Angry Space (D) Protests Idea of Highway Program Cuts
Freshman Congressman Zack Space (D-Dover) issued a stinging press release last Friday, stating that he is "[a]ngry that a landmark highway bill that has brought jobs and highway construction to Ohio may not be funded at the levels agreed upon two years ago," which would be "devastating for the Buckeye State." Space points out that he is the only Ohio Democrat on the House Transportation and Infrastructure Committee. He says that a proposal to cut costs by holding funding of the SAFETEA-LU Act of 2005 (it stands for the "Safe, Accountable, Flexible, Efficient Transportation Equity Act: A Legacy for Users") to FY 2006 levels during FY 2007, instead of levels promised when the law was passed in 2005, could cost Ohio "up to $109,827,609 and 5,217 jobs."
The press release suggests the image of Space in single-handed combat with Congressional leadership (perhaps including a showdown with Rep. Marcy Kaptur (D-Toledo), recently appointed to the Appropriations Committee), but it isn't really so dire. First, Republican Reps. Steve LaTourette (R-Painesville) and Jean Schmidt (R-Loveland) are also on the transportation committee, so despite the party difference Space will presumably have allies in this battle to save Ohio. Second, it appears that the crisis may already have passed - the idea of restricting highway and mass transit funding unleashed such a storm of protest that it is apparently dead-on-arrival.
Nevertheless, it is an important issue, linked to the even more important budget deficit mess, and Space is correct to highlight it. The basic problem is that Congressional leaders are stuck with massive Republican deficits and no federal budget yet passed for FY 2007. With all that money going out by special appropriations for Iraq and Afghanistan, there is tremendous pressure to hold the line on domestic spending somewhere. A report issued in December by the Democratic staff of the House's Committee on Appropriations stated that the 110th Congress encounters “a fiscal challenge of historic proportions” because of the “disastrous fiscal policies of the past several years” of Republican control.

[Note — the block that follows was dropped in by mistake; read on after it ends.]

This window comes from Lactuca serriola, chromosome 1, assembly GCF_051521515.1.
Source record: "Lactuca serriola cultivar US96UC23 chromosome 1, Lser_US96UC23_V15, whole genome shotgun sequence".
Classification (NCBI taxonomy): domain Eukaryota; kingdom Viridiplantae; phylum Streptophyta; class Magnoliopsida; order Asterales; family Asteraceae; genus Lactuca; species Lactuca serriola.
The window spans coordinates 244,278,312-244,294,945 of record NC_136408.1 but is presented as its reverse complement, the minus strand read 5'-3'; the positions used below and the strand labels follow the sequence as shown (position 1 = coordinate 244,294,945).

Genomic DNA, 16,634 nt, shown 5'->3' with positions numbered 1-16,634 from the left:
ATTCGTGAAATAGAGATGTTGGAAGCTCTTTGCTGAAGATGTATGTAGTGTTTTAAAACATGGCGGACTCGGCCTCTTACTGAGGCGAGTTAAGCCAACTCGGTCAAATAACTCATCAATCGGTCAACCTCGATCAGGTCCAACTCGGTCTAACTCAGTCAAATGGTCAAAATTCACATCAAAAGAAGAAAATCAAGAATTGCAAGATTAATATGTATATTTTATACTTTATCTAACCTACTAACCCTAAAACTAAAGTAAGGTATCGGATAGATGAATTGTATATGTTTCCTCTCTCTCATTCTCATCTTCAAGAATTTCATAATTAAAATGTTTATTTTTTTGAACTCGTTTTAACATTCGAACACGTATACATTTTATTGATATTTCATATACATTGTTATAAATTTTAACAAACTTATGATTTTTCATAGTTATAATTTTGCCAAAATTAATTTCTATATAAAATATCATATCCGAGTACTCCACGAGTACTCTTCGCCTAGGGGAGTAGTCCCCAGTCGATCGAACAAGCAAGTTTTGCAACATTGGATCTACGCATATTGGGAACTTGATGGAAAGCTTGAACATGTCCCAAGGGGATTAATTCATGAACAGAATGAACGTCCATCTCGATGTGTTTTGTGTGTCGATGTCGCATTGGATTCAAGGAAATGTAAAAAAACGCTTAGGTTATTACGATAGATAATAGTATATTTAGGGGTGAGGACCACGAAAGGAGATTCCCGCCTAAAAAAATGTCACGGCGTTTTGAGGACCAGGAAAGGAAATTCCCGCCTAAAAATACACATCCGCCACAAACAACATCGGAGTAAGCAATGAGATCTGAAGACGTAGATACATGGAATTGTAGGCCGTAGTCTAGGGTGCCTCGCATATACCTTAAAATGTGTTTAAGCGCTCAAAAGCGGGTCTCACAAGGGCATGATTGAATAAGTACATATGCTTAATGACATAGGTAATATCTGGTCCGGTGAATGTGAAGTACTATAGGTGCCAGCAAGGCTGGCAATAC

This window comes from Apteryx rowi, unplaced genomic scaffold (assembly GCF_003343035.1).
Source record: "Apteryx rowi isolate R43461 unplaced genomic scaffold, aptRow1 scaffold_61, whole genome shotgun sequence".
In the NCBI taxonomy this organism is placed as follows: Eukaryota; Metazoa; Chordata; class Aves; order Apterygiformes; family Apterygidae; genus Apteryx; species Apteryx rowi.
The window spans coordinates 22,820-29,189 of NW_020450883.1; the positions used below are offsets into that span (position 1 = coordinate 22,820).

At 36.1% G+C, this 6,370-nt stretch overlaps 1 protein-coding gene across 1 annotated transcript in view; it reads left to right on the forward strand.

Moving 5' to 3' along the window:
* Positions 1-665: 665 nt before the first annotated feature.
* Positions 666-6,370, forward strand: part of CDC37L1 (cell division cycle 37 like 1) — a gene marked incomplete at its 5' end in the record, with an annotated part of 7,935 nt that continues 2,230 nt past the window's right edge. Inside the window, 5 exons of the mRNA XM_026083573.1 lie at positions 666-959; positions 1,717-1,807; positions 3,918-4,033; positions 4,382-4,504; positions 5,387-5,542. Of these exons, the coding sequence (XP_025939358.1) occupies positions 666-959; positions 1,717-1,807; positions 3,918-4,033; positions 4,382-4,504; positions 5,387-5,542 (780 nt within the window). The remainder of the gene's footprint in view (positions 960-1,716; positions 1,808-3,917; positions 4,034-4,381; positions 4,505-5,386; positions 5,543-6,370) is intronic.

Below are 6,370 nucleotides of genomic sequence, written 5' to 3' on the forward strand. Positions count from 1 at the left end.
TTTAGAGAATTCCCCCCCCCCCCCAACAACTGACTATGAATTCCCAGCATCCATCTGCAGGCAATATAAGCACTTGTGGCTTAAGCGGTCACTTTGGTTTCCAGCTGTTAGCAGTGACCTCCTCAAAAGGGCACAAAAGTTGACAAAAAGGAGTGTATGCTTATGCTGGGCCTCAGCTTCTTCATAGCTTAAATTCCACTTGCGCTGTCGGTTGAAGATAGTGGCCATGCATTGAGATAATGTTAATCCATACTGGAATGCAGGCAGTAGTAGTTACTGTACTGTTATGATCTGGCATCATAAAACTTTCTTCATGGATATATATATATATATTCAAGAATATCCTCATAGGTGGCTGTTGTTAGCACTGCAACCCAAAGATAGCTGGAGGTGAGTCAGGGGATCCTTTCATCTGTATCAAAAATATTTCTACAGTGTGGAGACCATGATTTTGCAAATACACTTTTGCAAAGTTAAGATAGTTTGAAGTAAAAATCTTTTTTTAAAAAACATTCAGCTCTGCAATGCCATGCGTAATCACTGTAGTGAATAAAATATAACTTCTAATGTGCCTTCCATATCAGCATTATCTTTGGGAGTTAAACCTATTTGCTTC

The alert that Congress might pass a continuing spending resolution to hold highway and mass transit spending at FY 2006 levels came earlier this month from the American Association of State Highway and Transportation Officials (AASHTO). As a group, the states would get $3.4 billion less than Congress promised when it passed SAFETEA-LU in 2005. Jack Basso, chief operating officer at AASHTO, protested as well that it would be unfair to cut highway spending because it is linked to a “Highway Trust Fund” created in 1998 and paid for by the 18.4 cents per gallon federal tax on gasoline. It doesn't seem right to use that money to address the federal deficit in general.
There has already been a big political backlash against the proposed highway spending restriction, and the most recent newsletter from AASHTO (also issued last Friday) suggests that the Congressional appropriators have already backed away from the idea. "Facing the prospect of a possible $4 billion cut in the Fiscal Year 2007 funding levels Congress had guaranteed for federal-aid highway and transit programs, House and Senate transportation authorizers this week urged their colleagues to fully fund the programs at authorized levels," it said.
So, Rep. Space can presumably calm himself just a little, at least for now. However, the Budget Wars are just beginning. Space isn't the only member of Congress who will be losing his or her temper.